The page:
Teaching Leg Weaves
Any shape or size of dog can be taught to weave in and out of your legs as you walk. It is a fun trick that is sure to stretch your dog mentally and to improve his physical flexibility!
- Stand with your dog in front of you with a treat in your right hand.
- Lean to your right and step to your side so that your right leg is slightly bent. The gap between your legs should be big enough for your dog to fit through comfortably.
- Drop your right hand behind you so that your dog can see the treat. Let him come under your leg to sniff it.
- Bring your hand round the back and to the front. Your dog should follow the treat and end up where he started. Praise your dog and treat.
- Remember to keep your hand and treat close to your leg – otherwise your dog’s circles will be big and loose.
- Practise a few more times on the right and, when your dog can do this with ease, lean to the left and try it on the that side.
Figure of Eight
- Begin by standing with your legs apart and a couple of treats in each hand. Your dog should be facing you.
- Bend your right knee and dip your right hand behind that leg to lure your dog through the gap and back to your right side.
- Now sway to the other side, using the other hand to lure him through and reward.
- Your target hand is always back by your bum.
- Reward close to your leg by your trouser seam.
- Remember to fade the lure as quickly as possible. The dog should shoot through your legs and to your side in anticipation of another leg weave.
- Work up a predictable rhythm as your dog begins to work in and out of your legs.
- Vary your rewards – sometime after each weave and sometimes several, sometimes the right side and sometimes the left.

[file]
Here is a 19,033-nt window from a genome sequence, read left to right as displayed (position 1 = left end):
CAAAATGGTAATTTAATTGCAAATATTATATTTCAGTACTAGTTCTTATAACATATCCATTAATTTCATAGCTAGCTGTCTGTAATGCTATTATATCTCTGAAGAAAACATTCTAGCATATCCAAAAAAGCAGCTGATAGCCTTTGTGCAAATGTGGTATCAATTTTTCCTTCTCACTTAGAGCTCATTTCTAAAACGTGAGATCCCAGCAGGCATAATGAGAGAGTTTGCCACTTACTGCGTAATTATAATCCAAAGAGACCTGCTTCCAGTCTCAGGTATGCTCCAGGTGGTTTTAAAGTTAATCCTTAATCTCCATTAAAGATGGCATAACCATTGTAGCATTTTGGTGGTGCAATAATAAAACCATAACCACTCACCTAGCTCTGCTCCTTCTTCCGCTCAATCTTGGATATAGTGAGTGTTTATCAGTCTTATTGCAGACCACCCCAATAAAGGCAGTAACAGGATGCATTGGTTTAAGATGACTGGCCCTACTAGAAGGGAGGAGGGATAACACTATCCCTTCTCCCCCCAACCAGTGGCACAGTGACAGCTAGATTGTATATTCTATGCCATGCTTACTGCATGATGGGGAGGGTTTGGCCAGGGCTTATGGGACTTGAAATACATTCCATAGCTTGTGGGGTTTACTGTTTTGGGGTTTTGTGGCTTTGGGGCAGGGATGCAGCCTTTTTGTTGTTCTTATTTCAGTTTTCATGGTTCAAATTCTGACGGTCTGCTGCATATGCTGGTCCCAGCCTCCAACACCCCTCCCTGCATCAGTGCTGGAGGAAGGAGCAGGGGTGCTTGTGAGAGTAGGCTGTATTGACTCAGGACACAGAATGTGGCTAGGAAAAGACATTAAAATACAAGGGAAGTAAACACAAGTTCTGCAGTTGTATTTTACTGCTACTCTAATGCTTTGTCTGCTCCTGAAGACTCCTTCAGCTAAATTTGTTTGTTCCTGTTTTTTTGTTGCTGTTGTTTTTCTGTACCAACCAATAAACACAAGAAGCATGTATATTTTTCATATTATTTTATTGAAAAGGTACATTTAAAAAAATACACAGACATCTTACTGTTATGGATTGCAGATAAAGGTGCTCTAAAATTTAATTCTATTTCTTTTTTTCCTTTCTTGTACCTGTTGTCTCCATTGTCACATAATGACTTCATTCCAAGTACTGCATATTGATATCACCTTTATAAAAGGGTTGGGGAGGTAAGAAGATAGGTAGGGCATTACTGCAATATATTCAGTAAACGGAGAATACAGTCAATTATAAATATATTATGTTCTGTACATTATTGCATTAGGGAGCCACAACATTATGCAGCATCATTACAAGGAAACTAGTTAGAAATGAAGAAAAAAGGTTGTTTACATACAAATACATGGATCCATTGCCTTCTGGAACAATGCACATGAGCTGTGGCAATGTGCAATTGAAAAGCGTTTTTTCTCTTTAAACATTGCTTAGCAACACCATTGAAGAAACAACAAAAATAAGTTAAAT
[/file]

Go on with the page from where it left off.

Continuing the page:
- When your dog is accelerating into each weave it is time to think of a command. I say “weave” but the real cue for my dog is my leg bend. He can’t help but aim for the gap!
- Instead of swaying from side to side, take a step forward. You can use a favourite treat or toy to encourage your dog forward.
- Advance another step and then another. You can play or treat your dog after each step or pair of steps. Keep him guessing and always treat or play by your leg.
- Gradually add more steps till you are happily travelling from A to B!
- Stand up straight!
You can practice the Basic Circle and Figure of Eight while you are sat in a chair. It will be easier to keep your balance and stop you leaning over too much. Just make sure you are sat on the edge of the chair and your legs are bent through your knees at about 90 degrees. When you are practicing Walking Weaves, adjust your stride to suit your dog. You don’t want to step on him, but you don’t want to lose him!
About the Author: Lauren Langman is responsible for the design and development of all Devon Dogs classes, events and workshops. She competes in Agility at Grade 7, the highest rank of competition in the British agility arena. She regularly competes and wins at top agility events in the UK including Crufts and Olympia, and has represented the UK at World Agility Championship level on many occasions.